The King of Chu bids Farewell – and Moves to Hong Kong (Bawang Bieji, 1993)

Note to readers: the essay extends an earlier of Oct 12 essay “Backstage Musical and Chen Kaige’s “FAREWELL” — to what?”. But it is a second go: spurred by the of the ever renewing interest in the suicide of 张国荣 Leslie Cheung (d. 2003), and by what this (inter alia) tells us about the Hong Kong movie industry itself as the shaper and producer of the 2 hr 53 min version of 1993 that I was brought up thinking was a Mainland China industry production in the key of Gen-5. Of course a suicide inside the gilded cage of the adored entertainer is always a trump card for the deceased and his/her reputation, so it should not surprise that from that moment the film became “Leslie Cheung’s Farewell etc. And finally let out of its box: the full (Cannes-shown version) immediately flooded the market; we all had to do our homework again.

What I had in fact seen was a 20- minute shorter Miramax release (originally for the US market), which (I can find no details) I would guess was backedited to play down the homosexuality issue (as embedded in the menage a trois conflict), both within the film and the star’s own life (he came or was forced out of the closet in 1995, at that time still a scandal in Hong Kong), and had no children (another blemish) To boot, he (his family line) were of Hakka extraction: a sub-diasporic within a diasporic community. He spoke “standard” Chinese with an accent, Opera bai with no finesse, dance untutored, opera “song” not at all; and his part (on stage) had to be dubbed. He would never become a truly national star. Which mattered a great deal, since the part he played was a signature role of Mei Lanfang, an iconic national star (Drama Kings), who became a national treasure even alive, more so after his 1955 death. But the suicide did not happen until 10 years after the Cannes letdown, so that these lines of explanation alone are not persuasive. They are possibly all factors, but non compelling enough to end the drama as it did.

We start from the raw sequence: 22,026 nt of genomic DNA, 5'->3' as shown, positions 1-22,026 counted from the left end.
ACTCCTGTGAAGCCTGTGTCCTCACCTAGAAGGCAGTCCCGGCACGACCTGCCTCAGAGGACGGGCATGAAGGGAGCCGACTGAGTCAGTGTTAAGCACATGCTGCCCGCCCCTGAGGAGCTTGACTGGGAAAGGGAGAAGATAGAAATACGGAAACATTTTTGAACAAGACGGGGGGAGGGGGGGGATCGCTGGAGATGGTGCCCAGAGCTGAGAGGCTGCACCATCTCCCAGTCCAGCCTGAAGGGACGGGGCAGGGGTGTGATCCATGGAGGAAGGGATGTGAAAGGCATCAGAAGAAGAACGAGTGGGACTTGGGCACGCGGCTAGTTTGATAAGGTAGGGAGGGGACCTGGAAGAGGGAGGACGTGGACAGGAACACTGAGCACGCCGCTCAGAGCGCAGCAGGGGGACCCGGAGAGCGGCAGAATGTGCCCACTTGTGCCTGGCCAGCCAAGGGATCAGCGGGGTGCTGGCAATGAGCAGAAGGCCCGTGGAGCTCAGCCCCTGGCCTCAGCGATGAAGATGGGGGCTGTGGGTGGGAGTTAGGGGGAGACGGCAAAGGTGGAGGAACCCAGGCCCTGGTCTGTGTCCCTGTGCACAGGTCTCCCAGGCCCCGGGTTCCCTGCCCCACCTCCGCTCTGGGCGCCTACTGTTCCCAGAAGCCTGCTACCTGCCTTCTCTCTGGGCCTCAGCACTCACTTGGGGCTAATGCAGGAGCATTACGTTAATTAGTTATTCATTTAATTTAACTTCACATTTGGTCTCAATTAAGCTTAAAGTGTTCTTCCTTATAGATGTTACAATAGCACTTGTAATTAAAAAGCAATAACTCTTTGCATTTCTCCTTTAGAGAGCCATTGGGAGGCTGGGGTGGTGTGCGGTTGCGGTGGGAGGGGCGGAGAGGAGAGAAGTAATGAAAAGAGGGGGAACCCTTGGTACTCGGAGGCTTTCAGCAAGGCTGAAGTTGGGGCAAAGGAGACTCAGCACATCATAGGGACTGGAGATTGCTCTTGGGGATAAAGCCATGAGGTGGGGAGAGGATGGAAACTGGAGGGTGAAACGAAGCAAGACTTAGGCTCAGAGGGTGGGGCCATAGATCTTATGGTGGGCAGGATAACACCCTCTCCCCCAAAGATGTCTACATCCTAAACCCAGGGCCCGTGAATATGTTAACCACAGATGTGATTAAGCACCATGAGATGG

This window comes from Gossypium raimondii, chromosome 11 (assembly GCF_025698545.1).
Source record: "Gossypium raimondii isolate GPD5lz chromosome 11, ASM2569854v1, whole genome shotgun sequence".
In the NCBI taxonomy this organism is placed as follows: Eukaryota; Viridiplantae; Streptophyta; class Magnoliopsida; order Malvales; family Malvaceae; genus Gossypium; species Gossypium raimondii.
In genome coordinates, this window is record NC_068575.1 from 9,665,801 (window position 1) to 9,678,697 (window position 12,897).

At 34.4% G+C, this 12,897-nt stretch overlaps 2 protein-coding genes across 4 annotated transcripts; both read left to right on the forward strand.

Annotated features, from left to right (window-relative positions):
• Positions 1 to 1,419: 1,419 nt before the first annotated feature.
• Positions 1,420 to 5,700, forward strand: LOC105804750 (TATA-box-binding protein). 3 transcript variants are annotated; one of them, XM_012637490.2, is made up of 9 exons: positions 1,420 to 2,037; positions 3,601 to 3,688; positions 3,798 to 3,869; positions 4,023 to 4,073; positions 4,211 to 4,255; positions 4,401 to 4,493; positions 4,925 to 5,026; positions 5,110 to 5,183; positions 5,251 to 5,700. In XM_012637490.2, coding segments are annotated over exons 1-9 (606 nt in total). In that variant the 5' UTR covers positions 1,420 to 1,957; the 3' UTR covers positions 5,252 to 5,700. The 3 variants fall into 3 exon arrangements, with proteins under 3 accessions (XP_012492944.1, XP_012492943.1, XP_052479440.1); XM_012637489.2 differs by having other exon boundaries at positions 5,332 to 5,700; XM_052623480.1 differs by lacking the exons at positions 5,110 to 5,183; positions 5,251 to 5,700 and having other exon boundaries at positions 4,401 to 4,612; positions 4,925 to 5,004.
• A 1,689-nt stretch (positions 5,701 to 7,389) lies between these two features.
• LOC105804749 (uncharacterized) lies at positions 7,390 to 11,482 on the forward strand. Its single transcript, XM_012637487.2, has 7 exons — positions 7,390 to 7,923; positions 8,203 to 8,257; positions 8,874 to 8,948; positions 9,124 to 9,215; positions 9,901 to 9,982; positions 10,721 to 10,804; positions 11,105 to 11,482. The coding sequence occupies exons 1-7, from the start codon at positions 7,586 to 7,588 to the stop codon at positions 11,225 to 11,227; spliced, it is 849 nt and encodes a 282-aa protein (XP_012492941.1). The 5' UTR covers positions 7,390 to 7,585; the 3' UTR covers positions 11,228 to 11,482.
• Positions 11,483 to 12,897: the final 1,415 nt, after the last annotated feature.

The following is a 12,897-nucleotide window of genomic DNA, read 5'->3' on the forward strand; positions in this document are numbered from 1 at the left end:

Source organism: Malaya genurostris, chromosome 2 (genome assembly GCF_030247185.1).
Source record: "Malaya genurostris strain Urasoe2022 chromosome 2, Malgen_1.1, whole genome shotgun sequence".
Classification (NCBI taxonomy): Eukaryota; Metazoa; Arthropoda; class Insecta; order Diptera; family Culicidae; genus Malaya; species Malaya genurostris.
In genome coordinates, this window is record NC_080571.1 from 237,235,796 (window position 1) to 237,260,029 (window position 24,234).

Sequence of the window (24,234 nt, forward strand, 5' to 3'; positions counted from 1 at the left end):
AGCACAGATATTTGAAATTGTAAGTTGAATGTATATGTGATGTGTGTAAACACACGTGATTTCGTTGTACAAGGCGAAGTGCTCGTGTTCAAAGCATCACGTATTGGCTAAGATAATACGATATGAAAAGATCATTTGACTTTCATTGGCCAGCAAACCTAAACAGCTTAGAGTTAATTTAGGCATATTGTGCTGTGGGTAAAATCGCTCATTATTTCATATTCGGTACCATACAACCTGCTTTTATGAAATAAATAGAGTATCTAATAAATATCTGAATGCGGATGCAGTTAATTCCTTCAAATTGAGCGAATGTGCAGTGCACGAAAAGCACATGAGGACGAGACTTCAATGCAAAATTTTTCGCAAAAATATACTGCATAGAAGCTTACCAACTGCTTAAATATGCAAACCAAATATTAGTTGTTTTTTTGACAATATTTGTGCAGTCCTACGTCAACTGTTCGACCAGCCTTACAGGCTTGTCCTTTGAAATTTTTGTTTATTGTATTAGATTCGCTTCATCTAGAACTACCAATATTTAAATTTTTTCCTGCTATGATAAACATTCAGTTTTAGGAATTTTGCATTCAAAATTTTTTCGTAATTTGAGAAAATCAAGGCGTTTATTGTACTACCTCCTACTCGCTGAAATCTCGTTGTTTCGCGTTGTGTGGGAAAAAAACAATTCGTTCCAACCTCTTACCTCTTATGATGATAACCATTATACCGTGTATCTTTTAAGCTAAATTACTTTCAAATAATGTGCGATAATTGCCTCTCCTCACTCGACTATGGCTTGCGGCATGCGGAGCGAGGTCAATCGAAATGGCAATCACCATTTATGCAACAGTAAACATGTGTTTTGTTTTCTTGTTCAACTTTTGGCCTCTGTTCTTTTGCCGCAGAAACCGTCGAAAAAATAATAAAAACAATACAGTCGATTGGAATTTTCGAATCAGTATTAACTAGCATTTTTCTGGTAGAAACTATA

The actor “I” and the acted-out “I”: The deadly consequence of over-overlap

As I reran the film yet again again, a much simpler and cruel explanation for Cheung’s personal tragedy began (for me) to step out in front. It is an ancient affliction of the actor, who of course as actor must always wander around the edges of identity and self. In my own encounter (I have had brief contact through a cousin active as director) with some of the more successful representatives of the profession (mature ones) I have sensed that role-plasticity onstage has only hardened the layer of self beneath, or better still that that strength was there from the start: how else could they have survived so much dodging, so much mask-changing? such arbitrary rebukes from the syndicated critics?

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